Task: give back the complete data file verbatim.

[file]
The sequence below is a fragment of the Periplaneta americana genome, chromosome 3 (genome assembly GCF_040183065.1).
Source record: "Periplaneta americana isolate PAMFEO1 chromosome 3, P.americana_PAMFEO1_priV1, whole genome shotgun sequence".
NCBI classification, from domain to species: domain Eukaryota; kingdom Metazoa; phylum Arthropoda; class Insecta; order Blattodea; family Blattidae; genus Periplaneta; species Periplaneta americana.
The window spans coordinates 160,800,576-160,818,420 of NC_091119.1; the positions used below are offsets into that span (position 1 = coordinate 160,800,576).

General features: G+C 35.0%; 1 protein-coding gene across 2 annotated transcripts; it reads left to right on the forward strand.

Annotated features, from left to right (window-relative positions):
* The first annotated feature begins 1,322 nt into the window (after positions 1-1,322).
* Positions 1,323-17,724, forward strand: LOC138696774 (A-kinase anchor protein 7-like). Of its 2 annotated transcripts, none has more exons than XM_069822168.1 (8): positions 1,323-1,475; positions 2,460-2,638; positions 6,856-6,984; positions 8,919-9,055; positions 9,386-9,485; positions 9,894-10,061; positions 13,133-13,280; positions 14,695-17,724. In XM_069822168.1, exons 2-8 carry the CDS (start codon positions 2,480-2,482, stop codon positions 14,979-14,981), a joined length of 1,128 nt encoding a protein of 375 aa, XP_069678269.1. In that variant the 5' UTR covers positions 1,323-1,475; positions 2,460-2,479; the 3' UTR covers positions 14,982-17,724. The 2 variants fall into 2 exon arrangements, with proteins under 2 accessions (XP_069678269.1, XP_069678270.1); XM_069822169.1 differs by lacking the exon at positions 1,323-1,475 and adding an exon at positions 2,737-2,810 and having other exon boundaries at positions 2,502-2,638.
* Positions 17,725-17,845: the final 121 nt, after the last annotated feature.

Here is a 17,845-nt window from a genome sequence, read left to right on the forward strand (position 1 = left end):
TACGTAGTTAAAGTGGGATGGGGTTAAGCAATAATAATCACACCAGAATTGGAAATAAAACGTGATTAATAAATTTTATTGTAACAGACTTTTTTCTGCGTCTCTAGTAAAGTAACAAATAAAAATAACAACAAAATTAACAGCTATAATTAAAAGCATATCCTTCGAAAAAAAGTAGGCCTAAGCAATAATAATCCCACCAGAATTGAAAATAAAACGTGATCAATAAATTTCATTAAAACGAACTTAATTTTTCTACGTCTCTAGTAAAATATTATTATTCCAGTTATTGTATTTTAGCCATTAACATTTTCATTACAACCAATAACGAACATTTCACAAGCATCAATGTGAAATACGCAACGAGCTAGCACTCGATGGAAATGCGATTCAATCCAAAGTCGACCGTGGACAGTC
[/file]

The sequence below is a fragment of the Periplaneta americana genome, chromosome 3 (genome assembly GCF_040183065.1).
Source record: "Periplaneta americana isolate PAMFEO1 chromosome 3, P.americana_PAMFEO1_priV1, whole genome shotgun sequence".
NCBI classification, from domain to species: domain Eukaryota; kingdom Metazoa; phylum Arthropoda; class Insecta; order Blattodea; family Blattidae; genus Periplaneta; species Periplaneta americana.
The window spans coordinates 160,800,576-160,818,420 of NC_091119.1; the positions used below are offsets into that span (position 1 = coordinate 160,800,576).

General features: G+C 35.0%; 1 protein-coding gene across 2 annotated transcripts; it reads left to right on the forward strand.

Annotated features, from left to right (window-relative positions):
* The first annotated feature begins 1,322 nt into the window (after positions 1-1,322).
* Positions 1,323-17,724, forward strand: LOC138696774 (A-kinase anchor protein 7-like). Of its 2 annotated transcripts, none has more exons than XM_069822168.1 (8): positions 1,323-1,475; positions 2,460-2,638; positions 6,856-6,984; positions 8,919-9,055; positions 9,386-9,485; positions 9,894-10,061; positions 13,133-13,280; positions 14,695-17,724. In XM_069822168.1, exons 2-8 carry the CDS (start codon positions 2,480-2,482, stop codon positions 14,979-14,981), a joined length of 1,128 nt encoding a protein of 375 aa, XP_069678269.1. In that variant the 5' UTR covers positions 1,323-1,475; positions 2,460-2,479; the 3' UTR covers positions 14,982-17,724. The 2 variants fall into 2 exon arrangements, with proteins under 2 accessions (XP_069678269.1, XP_069678270.1); XM_069822169.1 differs by lacking the exon at positions 1,323-1,475 and adding an exon at positions 2,737-2,810 and having other exon boundaries at positions 2,502-2,638.
* Positions 17,725-17,845: the final 121 nt, after the last annotated feature.

Here is a 17,845-nt window from a genome sequence, read left to right on the forward strand (position 1 = left end):
TACGTAGTTAAAGTGGGATGGGGTTAAGCAATAATAATCACACCAGAATTGGAAATAAAACGTGATTAATAAATTTTATTGTAACAGACTTTTTTCTGCGTCTCTAGTAAAGTAACAAATAAAAATAACAACAAAATTAACAGCTATAATTAAAAGCATATCCTTCGAAAAAAAGTAGGCCTAAGCAATAATAATCCCACCAGAATTGAAAATAAAACGTGATCAATAAATTTCATTAAAACGAACTTAATTTTTCTACGTCTCTAGTAAAATATTATTATTCCAGTTATTGTATTTTAGCCATTAACATTTTCATTACAACCAATAACGAACATTTCACAAGCATCAATGTGAAATACGCAACGAGCTAGCACTCGATGGAAATGCGATTCAATCCAAAGTCGACCGTGGACAGTC